The report calls its inclusion of sexually explicit material as "unfortunate, but essential," contending that the precise anatomical and logistical details of the president's sexual encounters with Lewinsky were necessary to demonstrate that he lied under oath. But some legal experts said that Starr easily could have described what Clinton did without including so many lurid specifics. In a normal case, they said, some of those details might have been ruled inadmissible in court, but there is no way to strike them from the Internet.
"You don't have to show the severed head of a victim to show that a victim died, and you don't have to show all these graphic details about sex to show that sex took place," said Lawrence Fox, a Philadelphia trial lawyer and former chair of the American Bar Association's ethics committee. "It's fun to read, but it just isn't necessary."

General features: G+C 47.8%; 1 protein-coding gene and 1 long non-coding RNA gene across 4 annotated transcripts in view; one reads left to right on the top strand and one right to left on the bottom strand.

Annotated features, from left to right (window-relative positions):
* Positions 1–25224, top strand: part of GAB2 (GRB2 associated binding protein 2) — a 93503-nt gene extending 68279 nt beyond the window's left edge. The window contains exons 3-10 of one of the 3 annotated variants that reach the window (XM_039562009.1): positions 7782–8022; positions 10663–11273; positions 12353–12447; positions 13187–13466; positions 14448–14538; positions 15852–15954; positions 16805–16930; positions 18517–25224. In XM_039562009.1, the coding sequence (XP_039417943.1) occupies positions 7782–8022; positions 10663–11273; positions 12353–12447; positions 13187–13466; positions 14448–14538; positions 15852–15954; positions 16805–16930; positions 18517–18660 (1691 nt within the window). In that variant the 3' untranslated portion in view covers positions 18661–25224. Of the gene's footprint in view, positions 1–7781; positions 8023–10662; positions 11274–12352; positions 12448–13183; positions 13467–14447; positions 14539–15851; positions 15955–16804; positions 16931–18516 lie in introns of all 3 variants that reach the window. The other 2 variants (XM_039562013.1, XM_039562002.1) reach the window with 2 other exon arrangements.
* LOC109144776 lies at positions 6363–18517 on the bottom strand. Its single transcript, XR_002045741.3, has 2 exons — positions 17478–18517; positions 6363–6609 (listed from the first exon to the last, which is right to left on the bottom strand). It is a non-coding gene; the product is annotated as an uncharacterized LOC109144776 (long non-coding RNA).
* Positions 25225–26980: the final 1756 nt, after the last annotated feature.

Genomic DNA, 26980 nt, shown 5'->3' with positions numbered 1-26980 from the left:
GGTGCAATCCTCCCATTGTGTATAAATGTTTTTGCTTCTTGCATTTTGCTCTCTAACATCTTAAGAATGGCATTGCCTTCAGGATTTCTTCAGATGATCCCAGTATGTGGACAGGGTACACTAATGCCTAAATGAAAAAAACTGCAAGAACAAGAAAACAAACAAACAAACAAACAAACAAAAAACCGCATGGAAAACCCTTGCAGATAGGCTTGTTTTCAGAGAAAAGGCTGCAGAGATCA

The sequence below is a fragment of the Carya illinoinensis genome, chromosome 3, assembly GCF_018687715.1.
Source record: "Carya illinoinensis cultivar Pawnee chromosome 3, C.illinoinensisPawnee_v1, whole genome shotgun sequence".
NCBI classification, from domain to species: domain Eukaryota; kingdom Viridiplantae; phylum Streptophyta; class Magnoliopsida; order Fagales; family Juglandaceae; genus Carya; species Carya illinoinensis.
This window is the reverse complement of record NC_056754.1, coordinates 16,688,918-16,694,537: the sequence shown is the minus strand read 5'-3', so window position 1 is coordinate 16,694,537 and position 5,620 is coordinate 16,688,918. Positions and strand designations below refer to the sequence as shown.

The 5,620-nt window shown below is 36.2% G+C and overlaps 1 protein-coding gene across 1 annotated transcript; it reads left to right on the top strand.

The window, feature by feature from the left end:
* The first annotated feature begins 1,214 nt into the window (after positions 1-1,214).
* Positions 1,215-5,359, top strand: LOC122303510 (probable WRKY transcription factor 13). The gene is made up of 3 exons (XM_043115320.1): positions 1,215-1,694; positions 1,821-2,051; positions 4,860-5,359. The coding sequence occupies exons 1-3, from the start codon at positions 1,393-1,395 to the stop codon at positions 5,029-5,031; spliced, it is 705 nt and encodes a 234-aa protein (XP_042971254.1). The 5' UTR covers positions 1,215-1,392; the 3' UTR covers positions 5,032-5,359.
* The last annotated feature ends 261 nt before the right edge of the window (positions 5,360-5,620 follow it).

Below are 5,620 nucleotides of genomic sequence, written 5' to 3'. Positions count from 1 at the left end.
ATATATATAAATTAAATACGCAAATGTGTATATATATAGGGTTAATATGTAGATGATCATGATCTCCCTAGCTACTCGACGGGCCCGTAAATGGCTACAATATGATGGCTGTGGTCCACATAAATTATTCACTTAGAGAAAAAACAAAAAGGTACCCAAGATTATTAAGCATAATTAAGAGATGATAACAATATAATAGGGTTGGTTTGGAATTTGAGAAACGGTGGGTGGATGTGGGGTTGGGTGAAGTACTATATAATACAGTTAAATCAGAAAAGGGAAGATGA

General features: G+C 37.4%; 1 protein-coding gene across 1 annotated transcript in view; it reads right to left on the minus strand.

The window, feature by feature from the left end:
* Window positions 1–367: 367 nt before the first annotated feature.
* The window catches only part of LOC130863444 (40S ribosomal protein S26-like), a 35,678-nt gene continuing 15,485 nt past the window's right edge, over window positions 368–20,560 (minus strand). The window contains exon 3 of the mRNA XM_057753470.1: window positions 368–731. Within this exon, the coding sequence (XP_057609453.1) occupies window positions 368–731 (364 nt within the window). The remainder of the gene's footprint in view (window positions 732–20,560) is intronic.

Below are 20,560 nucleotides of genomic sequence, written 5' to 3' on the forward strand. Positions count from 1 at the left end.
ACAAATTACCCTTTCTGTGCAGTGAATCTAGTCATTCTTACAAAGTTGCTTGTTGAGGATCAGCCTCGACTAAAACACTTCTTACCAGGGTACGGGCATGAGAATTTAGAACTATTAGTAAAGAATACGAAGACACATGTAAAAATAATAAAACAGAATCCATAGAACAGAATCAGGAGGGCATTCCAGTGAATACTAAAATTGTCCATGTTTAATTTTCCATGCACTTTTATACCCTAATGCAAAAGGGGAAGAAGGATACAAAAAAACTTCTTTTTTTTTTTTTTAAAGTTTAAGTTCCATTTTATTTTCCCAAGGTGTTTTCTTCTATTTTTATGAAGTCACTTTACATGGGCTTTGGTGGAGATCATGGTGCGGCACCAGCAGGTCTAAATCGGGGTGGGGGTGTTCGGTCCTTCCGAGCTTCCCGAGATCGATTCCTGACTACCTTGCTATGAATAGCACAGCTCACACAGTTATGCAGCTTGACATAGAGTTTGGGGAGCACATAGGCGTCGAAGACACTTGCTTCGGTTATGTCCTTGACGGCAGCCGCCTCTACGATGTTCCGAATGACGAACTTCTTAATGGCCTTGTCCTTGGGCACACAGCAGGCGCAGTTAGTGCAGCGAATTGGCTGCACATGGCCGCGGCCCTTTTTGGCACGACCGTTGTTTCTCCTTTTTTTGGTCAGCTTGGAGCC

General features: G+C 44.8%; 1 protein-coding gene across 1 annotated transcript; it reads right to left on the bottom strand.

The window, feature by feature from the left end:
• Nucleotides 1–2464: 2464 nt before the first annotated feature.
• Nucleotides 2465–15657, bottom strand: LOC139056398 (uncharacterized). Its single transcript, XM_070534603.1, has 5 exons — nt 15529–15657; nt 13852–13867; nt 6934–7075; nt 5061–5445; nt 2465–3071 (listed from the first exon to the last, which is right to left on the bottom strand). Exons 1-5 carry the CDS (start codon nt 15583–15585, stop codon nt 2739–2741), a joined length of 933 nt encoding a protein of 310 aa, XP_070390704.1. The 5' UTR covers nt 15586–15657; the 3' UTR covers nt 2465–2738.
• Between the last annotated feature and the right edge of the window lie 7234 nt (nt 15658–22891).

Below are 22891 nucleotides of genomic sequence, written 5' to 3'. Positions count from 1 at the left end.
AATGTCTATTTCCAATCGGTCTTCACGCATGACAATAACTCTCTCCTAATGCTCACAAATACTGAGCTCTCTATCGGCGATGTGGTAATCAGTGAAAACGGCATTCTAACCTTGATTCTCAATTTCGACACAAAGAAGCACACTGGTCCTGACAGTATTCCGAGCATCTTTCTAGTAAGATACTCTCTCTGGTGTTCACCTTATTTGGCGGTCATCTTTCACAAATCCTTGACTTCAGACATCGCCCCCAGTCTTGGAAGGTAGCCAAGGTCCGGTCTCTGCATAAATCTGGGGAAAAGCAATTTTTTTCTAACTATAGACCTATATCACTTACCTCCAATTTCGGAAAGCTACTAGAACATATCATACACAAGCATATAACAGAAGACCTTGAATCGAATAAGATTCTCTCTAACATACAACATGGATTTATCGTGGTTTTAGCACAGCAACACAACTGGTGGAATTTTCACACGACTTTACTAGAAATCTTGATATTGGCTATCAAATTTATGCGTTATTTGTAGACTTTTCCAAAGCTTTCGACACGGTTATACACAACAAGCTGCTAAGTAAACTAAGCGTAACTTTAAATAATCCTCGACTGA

Then again, Starr was not just trying to show that sex took place; he was trying to show that it took place in ways that Clinton has denied. The president testified in the Paula Jones case that he never engaged in "sexual relations" with Lewinsky, and then testified to Starr's grand jury that he still believed that was true under the Jones case's specific definition of "sexual relations." Clinton explained to the grand jury that while Lewinsky had performed oral sex on him, he had never performed any sex acts on her.
The Starr report goes to extreme lengths to refute that testimony, offering a day-by-day narrative of an illicit romance that goes well beyond the clinical facts. It provides a complete account of 10 sexual encounters, some of them quite unorthodox. And it portrays Clinton as an enthusiastic participant in a clandestine relationship, not as a passive recipient of sexual favors.